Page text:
Movie Review: Marvel not so marvelous

You won’t regret the money spent on your Captain Marvel ticket, which delivers a dose of 1990s alien-fighting fun, but the so-called event movie does little to stand out.

2019 has potential to be Disney’s biggest year at the box office ever, and it starts this weekend with Captain Marvel. The movie is far from being Disney’s biggest release of the year (hello Avengers: Endgame, The Lion King and Frozen 2), but Captain Marvel is somewhat of an event in and of itself.

The movie will be the first solo female-lead entry in the Marvel Cinematic Universe’s 20+ title catalog, the first solo female superhero movie since Wonder Woman released in summer 2017. Perhaps one of the best things about the movie, though, is it doesn’t self-congratulate and draw attention to the fact its central hero is a woman. It features a hero embarking on an adventure to overcome external and internal threats, and the character just happens to be female.

With that out of the way, the movie will satisfy fans of the character and the Marvel universe, but won’t do much to win over those unfamiliar with the character. Brie Larson plays the titular hero, a human living amongst an alien civilization known as the Kree, which are essentially human beings who have fancier guns than we do and sometimes their skin is blue. Larson’s hero, known initially just as Vers, has a case of amnesia that’s conveniently wiped out every memory of her life on Earth, leaving the events that lead to her joining the Kree militia largely a mystery.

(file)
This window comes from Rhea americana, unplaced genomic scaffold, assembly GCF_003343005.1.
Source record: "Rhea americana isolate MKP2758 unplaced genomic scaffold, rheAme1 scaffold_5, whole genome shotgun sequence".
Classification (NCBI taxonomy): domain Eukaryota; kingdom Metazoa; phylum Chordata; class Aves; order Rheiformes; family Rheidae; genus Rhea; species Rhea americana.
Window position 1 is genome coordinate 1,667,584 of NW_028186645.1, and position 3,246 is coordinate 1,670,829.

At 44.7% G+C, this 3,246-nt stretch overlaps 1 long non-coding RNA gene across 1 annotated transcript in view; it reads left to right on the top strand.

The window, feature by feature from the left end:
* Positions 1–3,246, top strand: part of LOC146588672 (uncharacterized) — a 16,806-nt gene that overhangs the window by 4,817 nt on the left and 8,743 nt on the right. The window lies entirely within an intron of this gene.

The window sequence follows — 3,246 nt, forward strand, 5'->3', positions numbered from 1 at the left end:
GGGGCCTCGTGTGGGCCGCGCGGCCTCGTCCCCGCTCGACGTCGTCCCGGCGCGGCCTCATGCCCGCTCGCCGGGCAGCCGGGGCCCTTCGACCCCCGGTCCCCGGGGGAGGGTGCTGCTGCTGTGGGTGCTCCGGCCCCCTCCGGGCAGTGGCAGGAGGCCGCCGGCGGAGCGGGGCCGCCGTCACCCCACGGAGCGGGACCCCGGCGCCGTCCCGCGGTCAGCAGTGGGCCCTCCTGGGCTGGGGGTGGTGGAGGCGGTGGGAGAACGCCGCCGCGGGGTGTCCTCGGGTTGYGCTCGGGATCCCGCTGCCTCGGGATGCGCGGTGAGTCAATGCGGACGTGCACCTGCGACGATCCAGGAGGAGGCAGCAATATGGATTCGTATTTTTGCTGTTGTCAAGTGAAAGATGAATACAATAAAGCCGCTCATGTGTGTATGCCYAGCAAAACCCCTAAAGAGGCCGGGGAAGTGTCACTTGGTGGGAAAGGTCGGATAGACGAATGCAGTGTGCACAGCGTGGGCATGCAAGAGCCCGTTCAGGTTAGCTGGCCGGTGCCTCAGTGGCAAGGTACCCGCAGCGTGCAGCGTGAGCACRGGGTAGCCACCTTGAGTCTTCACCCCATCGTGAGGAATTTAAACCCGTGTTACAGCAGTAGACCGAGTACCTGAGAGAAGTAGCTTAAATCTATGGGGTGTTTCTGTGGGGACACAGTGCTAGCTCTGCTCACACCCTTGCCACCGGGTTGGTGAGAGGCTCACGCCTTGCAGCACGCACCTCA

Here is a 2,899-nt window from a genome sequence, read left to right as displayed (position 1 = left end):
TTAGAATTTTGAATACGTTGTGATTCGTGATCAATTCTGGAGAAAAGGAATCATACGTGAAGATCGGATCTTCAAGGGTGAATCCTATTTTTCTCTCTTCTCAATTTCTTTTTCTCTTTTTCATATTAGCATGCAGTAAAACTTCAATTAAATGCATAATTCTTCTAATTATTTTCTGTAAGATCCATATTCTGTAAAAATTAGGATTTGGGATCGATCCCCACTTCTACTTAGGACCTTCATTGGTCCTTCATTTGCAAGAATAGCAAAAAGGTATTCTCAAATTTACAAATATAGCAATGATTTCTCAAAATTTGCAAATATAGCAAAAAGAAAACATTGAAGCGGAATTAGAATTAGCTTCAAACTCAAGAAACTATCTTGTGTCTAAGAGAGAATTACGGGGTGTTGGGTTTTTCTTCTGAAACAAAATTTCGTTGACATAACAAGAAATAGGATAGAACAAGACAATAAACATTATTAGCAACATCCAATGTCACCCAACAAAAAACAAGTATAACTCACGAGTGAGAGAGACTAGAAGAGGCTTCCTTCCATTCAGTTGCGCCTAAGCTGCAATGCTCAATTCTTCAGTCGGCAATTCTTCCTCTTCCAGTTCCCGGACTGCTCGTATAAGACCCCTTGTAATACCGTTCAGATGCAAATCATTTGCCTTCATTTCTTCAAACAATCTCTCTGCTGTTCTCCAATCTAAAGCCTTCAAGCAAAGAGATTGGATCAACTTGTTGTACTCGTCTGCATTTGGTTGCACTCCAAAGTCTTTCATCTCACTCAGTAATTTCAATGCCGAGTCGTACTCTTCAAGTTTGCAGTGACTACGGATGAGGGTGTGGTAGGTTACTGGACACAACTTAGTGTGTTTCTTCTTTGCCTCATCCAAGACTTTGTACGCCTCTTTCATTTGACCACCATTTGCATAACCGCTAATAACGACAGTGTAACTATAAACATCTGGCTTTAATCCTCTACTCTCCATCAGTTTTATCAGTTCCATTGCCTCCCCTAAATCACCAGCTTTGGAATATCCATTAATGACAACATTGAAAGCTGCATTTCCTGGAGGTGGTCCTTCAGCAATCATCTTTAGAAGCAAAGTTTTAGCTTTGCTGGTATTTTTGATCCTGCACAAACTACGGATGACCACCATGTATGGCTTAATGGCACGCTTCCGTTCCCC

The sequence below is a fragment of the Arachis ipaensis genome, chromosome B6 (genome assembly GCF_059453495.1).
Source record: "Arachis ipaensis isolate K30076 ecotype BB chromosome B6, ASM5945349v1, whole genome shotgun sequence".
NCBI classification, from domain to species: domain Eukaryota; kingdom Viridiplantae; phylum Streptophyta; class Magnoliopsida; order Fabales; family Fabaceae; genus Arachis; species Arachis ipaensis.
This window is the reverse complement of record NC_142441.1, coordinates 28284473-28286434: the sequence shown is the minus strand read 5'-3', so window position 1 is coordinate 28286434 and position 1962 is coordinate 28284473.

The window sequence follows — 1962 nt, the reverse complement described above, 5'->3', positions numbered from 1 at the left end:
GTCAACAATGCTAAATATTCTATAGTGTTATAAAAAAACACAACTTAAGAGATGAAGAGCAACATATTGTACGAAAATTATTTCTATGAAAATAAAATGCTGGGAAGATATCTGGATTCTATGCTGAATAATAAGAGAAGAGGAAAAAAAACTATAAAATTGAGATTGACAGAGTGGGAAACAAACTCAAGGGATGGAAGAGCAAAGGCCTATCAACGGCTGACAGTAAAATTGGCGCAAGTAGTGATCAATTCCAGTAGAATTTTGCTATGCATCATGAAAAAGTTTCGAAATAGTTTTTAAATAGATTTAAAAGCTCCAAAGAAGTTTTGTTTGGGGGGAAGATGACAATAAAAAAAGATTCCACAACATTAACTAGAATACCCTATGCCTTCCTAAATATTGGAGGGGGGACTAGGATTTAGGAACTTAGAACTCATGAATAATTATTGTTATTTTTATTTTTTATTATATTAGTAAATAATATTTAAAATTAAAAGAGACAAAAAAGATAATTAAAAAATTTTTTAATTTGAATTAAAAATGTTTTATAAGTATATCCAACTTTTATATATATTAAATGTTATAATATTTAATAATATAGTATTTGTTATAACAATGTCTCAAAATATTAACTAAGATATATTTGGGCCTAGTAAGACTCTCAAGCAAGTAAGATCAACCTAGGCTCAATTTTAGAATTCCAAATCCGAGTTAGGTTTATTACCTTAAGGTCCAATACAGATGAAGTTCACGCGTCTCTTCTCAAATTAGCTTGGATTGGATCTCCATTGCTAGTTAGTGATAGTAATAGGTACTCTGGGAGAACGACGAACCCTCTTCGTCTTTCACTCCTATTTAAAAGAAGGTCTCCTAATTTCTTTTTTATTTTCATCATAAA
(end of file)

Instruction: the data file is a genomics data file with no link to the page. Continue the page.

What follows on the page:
After a mission on a nearby planet backfires, she finds herself stranded on 1990s Earth with memories of her previous life slowly returning. The ’90s allusions are a bit heavy-handed (she crash lands through the roof of a Blockbuster, and makes a trip to RadioShack to craft communication gear), but it’s important to establish this is a prequel in the grand universe it’s set in. Also on Earth are Skrull, an alien species that infiltrate planets by shape-shifting into perfect replicas of that planet’s inhabitants (in this case, poor old ladies on the subway), and Captain Marvel meets up with characters familiar to the universe to defend the planet.

It’s important to look at Annie Boden and Ryan Fleck’s movie in standalone terms, even though it’s lodged between two full-scale Avengers movies and its predecessor left off on one of the biggest cliffhangers in the modern blockbuster era.  So in the self-contained sense, Captain Marvel will give viewers everything they want. They bought the ticket expecting to see Brie Larson being sassy and blowing up aliens spaceships, and they’ll get that in spades.

But the script, written by Boden and Fleck and Geneva Robertson-Dworet, rarely calls for anything beyond what we’re used to seeing from these superhero movies crowding theaters. Larson is really only given two beats to play – overly cocky when she’s fighting aliens, and dour/sad when she’s piecing together the mystery of her past. She does a fine job, but there’s not a lot of room to make her a truly memorable character.

If the movie had released during the ’90s era it was set in, it probably would have been a classic. But in 2019, it’s all stuff we’ve seen before. Even the design of the Skrulls (complete with lime green skin and pointy elf ears) looks like something you’d find in a 1996 horror movie. Of course, the movie has fun moments – the fighting choreography is fun, if choppily edited, and you just know there’s something up with the cat named Goose who keeps appearing in the background (and trust me, the payoff is worth it). But ultimately what Captain Marvel delivers is a ’90s movie in 2019, in more ways than one. ••